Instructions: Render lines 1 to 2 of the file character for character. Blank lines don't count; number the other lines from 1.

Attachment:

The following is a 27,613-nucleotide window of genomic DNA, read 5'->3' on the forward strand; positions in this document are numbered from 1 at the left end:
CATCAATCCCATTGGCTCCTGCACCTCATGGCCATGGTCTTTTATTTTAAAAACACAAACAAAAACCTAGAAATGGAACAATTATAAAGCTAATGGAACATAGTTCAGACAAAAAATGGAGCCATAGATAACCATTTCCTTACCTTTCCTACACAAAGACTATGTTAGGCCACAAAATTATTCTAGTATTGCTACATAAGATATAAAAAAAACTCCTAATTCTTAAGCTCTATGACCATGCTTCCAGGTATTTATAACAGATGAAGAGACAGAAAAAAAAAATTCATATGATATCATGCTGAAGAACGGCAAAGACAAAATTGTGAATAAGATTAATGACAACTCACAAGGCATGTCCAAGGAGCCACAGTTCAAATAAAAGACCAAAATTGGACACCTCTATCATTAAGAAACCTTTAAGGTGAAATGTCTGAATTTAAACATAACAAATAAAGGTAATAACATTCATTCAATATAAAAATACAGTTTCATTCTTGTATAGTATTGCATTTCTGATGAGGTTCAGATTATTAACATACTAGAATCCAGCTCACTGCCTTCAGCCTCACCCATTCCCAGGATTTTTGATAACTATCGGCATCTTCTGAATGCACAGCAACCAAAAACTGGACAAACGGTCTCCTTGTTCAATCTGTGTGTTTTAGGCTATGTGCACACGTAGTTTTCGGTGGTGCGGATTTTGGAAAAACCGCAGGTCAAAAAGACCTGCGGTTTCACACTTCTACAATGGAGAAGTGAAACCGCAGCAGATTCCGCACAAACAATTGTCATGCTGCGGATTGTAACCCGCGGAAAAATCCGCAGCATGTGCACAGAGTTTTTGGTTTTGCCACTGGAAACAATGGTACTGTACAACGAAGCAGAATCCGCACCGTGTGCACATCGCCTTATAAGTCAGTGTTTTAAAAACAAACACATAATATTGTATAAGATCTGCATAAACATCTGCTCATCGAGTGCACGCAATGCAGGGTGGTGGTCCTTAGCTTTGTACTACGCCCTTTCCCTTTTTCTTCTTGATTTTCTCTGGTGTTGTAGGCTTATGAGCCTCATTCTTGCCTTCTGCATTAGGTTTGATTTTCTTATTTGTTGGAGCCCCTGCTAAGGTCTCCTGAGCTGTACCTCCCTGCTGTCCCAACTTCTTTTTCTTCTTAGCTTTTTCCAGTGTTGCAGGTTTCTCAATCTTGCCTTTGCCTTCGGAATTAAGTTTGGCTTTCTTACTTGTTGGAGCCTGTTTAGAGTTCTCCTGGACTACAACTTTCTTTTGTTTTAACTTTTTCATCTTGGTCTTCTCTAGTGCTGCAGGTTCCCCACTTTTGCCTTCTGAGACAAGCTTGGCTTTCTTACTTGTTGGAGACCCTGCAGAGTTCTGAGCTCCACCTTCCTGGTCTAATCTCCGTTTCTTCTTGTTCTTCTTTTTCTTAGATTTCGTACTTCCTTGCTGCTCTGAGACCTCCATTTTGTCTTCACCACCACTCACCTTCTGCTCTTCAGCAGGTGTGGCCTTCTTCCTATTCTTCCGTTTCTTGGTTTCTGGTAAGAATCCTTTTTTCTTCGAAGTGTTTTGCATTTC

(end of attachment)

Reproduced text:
The following is a 27,613-nucleotide window of genomic DNA, read 5'->3' on the forward strand; positions in this document are numbered from 1 at the left end:
CATCAATCCCATTGGCTCCTGCACCTCATGGCCATGGTCTTTTATTTTAAAAACACAAACAAAAACCTAGAAATGGAACAATTATAAAGCTAATGGAACATAGTTCAGACAAAAAATGGAGCCATAGATAACCATTTCCTTACCTTTCCTACACAAAGACTATGTTAGGCCACAAAATTATTCTAGTATTGCTACATAAGATATAAAAAAAACTCCTAATTCTTAAGCTCTATGACCATGCTTCCAGGTATTTATAACAGATGAAGAGACAGAAAAAAAAAATTCATATGATATCATGCTGAAGAACGGCAAAGACAAAATTGTGAATAAGATTAATGACAACTCACAAGGCATGTCCAAGGAGCCACAGTTCAAATAAAAGACCAAAATTGGACACCTCTATCATTAAGAAACCTTTAAGGTGAAATGTCTGAATTTAAACATAACAAATAAAGGTAATAACATTCATTCAATATAAAAATACAGTTTCATTCTTGTATAGTATTGCATTTCTGATGAGGTTCAGATTATTAACATACTAGAATCCAGCTCACTGCCTTCAGCCTCACCCATTCCCAGGATTTTTGATAACTATCGGCATCTTCTGAATGCACAGCAACCAAAAACTGGACAAACGGTCTCCTTGTTCAATCTGTGTGTTTTAGGCTATGTGCACACGTAGTTTTCGGTGGTGCGGATTTTGGAAAAACCGCAGGTCAAAAAGACCTGCGGTTTCACACTTCTACAATGGAGAAGTGAAACCGCAGCAGATTCCGCACAAACAATTGTCATGCTGCGGATTGTAACCCGCGGAAAAATCCGCAGCATGTGCACAGAGTTTTTGGTTTTGCCACTGGAAACAATGGTACTGTACAACGAAGCAGAATCCGCACCGTGTGCACATCGCCTTATAAGTCAGTGTTTTAAAAACAAACACATAATATTGTATAAGATCTGCATAAACATCTGCTCATCGAGTGCACGCAATGCAGGGTGGTGGTCCTTAGCTTTGTACTACGCCCTTTCCCTTTTTCTTCTTGATTTTCTCTGGTGTTGTAGGCTTATGAGCCTCATTCTTGCCTTCTGCATTAGGTTTGATTTTCTTATTTGTTGGAGCCCCTGCTAAGGTCTCCTGAGCTGTACCTCCCTGCTGTCCCAACTTCTTTTTCTTCTTAGCTTTTTCCAGTGTTGCAGGTTTCTCAATCTTGCCTTTGCCTTCGGAATTAAGTTTGGCTTTCTTACTTGTTGGAGCCTGTTTAGAGTTCTCCTGGACTACAACTTTCTTTTGTTTTAACTTTTTCATCTTGGTCTTCTCTAGTGCTGCAGGTTCCCCACTTTTGCCTTCTGAGACAAGCTTGGCTTTCTTACTTGTTGGAGACCCTGCAGAGTTCTGAGCTCCACCTTCCTGGTCTAATCTCCGTTTCTTCTTGTTCTTCTTTTTCTTAGATTTCGTACTTCCTTGCTGCTCTGAGACCTCCATTTTGTCTTCACCACCACTCACCTTCTGCTCTTCAGCAGGTGTGGCCTTCTTCCTATTCTTCCGTTTCTTGGTTTCTGGTAAGAATCCTTTTTTCTTCGAAGTGTTTTGCATTTC